Bulimia is characterized by habitual binge eating and purging. Individuals with bulimia may experience weight fluctuations, but rarely experiences the low weight associated with anorexia. Both disorders tend to involve compulsive exercise. 

        For people with eating disorders, there is a large gap between the way they see themselves, and the way that they actually look. Once a person is starved to a certain degree, body image distortions tend to become more severe and extreme. As he or she gets thinner and thinner, he or she keeps feeling "fat." 

        It's important to remember that an eating disorder is not just a behavior that can be controlled. It is a medical condition that requires professional medical attention and treatment.
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    • CAUSES OF EATING DISORDERS

      • What causes eating disorders is not entirely clear, though a combination of psychological, genetic, social and family factors are thought to contribute to the disorder. 

        Certain sports, such as ballet, gymnastics and wrestling are thought to potentially contribute to developing eating disorders because of the emphasis on leanness. There is also a role for genetics. Individuals who have a close relative with an eating disorder have an increased risk for also developing an eating disorder. There is also an increased incidence of psychiatric disorders, such as anxiety disorder and obsessive-compulsive disorder, amongst individuals with eating disorders. Sometimes, problems at home, such as drug or alcohol abuse, can put a person at higher risk to develop disordered eating behaviors.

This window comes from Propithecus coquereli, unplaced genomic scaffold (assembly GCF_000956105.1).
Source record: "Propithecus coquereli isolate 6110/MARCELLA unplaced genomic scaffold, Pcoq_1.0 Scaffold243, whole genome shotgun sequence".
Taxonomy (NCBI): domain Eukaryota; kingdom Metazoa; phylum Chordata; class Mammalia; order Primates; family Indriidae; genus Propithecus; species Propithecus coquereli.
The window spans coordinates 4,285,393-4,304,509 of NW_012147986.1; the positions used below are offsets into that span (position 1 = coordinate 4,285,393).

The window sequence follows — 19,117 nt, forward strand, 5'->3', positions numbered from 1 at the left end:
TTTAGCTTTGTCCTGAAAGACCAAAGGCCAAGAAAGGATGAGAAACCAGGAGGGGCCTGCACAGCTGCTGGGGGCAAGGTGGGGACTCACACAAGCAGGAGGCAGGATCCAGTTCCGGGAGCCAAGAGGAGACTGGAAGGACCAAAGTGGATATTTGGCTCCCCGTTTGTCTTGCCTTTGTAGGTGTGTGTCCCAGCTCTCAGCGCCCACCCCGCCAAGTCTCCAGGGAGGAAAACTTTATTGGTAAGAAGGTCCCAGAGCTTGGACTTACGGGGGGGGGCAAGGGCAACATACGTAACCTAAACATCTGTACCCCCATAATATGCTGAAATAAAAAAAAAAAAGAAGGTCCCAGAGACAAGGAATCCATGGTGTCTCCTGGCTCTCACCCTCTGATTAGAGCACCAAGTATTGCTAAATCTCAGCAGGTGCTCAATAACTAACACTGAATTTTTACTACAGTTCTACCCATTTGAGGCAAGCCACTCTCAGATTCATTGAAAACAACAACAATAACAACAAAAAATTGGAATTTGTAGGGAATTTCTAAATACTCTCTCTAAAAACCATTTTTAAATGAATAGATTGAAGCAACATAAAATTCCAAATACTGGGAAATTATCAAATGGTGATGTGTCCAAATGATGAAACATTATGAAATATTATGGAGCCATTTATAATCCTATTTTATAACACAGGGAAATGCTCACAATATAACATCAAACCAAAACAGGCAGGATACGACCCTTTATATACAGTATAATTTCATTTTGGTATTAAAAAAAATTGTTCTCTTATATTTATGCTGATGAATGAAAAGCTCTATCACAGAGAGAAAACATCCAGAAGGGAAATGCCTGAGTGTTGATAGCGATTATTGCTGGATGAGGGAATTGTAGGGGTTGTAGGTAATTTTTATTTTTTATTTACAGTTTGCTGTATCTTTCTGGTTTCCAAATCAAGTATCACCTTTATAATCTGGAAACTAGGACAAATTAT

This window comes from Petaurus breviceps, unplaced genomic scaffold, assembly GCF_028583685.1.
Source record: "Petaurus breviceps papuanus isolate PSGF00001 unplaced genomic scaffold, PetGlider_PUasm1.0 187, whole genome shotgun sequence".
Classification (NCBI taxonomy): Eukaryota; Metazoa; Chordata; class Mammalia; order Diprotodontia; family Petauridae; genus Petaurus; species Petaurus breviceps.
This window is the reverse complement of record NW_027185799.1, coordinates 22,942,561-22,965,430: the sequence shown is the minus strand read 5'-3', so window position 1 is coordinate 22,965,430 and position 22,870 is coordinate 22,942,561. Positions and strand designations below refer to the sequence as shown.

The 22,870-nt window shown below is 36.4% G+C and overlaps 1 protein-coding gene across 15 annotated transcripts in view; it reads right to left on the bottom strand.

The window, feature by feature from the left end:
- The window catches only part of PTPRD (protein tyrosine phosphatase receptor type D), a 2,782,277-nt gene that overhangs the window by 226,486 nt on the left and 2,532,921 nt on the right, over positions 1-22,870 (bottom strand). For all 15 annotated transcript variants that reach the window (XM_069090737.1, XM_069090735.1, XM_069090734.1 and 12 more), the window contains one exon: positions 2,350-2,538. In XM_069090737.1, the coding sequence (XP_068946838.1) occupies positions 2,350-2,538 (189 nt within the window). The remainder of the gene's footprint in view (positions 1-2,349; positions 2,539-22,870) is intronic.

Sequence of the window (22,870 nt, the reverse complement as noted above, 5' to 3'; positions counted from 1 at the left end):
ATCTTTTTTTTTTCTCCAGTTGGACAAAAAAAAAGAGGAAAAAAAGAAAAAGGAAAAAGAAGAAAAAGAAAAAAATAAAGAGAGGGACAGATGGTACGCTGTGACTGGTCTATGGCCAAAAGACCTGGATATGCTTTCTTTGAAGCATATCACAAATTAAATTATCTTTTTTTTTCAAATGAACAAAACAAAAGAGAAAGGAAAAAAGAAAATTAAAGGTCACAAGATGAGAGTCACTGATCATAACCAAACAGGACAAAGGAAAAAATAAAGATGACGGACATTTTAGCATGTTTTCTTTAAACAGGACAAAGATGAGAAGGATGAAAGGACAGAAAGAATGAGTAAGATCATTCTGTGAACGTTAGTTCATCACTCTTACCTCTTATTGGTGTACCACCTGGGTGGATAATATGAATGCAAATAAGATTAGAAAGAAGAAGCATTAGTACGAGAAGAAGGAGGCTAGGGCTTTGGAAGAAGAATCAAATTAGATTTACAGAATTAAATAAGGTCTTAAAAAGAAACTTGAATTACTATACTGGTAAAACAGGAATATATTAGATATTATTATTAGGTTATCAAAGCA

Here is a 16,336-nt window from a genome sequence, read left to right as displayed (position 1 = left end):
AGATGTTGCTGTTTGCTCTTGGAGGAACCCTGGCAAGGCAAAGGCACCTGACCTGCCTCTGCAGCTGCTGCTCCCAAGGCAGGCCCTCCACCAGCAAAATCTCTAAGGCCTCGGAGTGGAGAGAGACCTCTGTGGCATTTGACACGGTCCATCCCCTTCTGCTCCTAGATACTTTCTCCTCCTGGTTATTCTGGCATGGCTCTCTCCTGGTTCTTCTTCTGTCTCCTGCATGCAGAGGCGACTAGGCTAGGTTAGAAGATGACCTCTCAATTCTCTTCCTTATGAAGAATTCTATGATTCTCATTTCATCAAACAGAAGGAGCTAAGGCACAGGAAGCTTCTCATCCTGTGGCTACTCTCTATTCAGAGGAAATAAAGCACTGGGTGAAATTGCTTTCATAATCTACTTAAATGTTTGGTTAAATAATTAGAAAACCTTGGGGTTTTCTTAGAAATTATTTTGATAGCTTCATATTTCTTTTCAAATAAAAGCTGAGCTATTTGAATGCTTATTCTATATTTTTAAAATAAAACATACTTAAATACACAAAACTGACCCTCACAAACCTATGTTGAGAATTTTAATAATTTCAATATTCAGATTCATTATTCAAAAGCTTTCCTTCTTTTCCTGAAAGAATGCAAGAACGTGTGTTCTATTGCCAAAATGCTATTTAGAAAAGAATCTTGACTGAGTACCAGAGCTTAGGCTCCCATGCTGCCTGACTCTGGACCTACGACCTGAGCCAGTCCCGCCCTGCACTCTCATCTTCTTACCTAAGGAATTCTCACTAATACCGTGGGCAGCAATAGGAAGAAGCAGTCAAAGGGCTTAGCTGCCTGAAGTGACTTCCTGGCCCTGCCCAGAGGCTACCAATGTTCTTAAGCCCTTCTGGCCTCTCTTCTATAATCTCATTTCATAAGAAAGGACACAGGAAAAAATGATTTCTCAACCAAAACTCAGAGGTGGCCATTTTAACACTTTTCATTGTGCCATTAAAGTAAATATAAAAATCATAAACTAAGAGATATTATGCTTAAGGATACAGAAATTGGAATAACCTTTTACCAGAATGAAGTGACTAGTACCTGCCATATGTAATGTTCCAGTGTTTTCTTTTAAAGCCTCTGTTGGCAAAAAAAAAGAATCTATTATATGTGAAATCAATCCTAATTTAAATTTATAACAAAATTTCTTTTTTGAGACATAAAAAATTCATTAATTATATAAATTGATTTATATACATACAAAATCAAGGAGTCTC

Some research suggests that media images contribute to the rise in the incidence of eating disorders. Most women in advertising, movies, TV, and sports programs are very thin, and this may lead girls to think that the ideal of beauty is thinness. Boys, too, may try to emulate a media ideal by drastically restricting their eating and compulsively exercising. 

        And this concern can begin at an alarmingly young age. Research shows that 42% of first to third-grade girls want to be thinner, and 81% of 10-year-olds are afraid of being fat.